This study used cultural historical activity theory to make meaning of a digital fabrication project situated in the complexity of a classroom. Using an ethnographic perspective, we observed 14 students (aged 13–14) in a middle school’s creative design and engineering class inspired by the Maker Movement. Working with the classroom teacher, a professional stuntman tasked students with fabricating a prosthetic bone for use as a movie prop using their understanding of science, technology, engineering, and mathematics. Teacher interviews and student focus groups revealed differences in perceptions between their science class and engineering class. Additionally, affordances and constraints of the 3D printer as the tool for construction are presented, as identified by student and teacher participants. Finally, two illustrative vignettes are presented to depict tensions that emerged due to facilitating this digital fabrication project within the traditional confines of a classroom.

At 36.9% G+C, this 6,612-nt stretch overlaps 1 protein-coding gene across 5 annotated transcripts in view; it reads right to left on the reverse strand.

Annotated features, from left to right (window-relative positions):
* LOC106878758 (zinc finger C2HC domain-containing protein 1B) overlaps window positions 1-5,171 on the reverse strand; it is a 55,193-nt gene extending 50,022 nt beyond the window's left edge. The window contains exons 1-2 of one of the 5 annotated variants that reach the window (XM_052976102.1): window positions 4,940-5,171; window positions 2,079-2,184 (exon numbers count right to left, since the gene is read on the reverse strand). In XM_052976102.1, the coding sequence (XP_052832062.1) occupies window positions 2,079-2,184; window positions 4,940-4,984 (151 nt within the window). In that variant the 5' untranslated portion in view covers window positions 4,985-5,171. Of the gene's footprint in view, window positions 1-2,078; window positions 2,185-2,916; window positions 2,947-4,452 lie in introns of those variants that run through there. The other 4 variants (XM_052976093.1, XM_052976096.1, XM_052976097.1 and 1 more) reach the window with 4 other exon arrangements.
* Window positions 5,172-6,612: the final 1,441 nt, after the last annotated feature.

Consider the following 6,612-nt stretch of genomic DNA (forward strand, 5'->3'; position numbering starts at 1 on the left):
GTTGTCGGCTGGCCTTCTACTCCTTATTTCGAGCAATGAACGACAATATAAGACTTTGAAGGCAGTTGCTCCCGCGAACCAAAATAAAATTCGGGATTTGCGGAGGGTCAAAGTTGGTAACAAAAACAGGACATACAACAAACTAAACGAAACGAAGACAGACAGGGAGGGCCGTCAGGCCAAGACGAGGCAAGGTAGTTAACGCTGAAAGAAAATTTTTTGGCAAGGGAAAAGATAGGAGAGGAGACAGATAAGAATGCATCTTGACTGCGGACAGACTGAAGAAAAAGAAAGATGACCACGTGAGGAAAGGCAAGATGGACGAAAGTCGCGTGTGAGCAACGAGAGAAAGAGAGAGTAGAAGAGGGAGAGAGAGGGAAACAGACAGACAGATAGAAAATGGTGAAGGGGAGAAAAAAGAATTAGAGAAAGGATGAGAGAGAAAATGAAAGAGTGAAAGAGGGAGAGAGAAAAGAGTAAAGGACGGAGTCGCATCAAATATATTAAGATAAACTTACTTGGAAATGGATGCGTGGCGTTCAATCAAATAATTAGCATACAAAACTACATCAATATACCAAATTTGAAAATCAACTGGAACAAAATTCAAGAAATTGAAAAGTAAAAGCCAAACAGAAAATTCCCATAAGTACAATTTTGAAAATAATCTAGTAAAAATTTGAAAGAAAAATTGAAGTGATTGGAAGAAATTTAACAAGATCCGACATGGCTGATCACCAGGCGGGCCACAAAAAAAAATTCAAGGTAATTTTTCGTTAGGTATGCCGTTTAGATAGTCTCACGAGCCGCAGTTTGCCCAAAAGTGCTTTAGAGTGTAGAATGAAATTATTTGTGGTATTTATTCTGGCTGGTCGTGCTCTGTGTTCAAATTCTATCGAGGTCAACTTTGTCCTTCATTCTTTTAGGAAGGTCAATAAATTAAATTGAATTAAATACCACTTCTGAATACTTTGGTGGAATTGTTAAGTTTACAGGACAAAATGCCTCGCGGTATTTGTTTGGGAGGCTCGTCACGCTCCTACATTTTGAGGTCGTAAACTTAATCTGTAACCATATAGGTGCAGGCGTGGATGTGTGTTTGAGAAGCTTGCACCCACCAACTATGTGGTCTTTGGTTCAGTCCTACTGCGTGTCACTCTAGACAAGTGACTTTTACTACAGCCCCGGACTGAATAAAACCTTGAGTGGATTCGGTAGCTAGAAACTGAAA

Hansen, A. K.,
McBeath, J. K.,
Harlow, D. B.
No Bones About It: How Digital Fabrication Changes Student Perceptions of their Role in the Classroom.
Journal of Pre-College Engineering Education Research (J-PEER), 9(1), Article 6.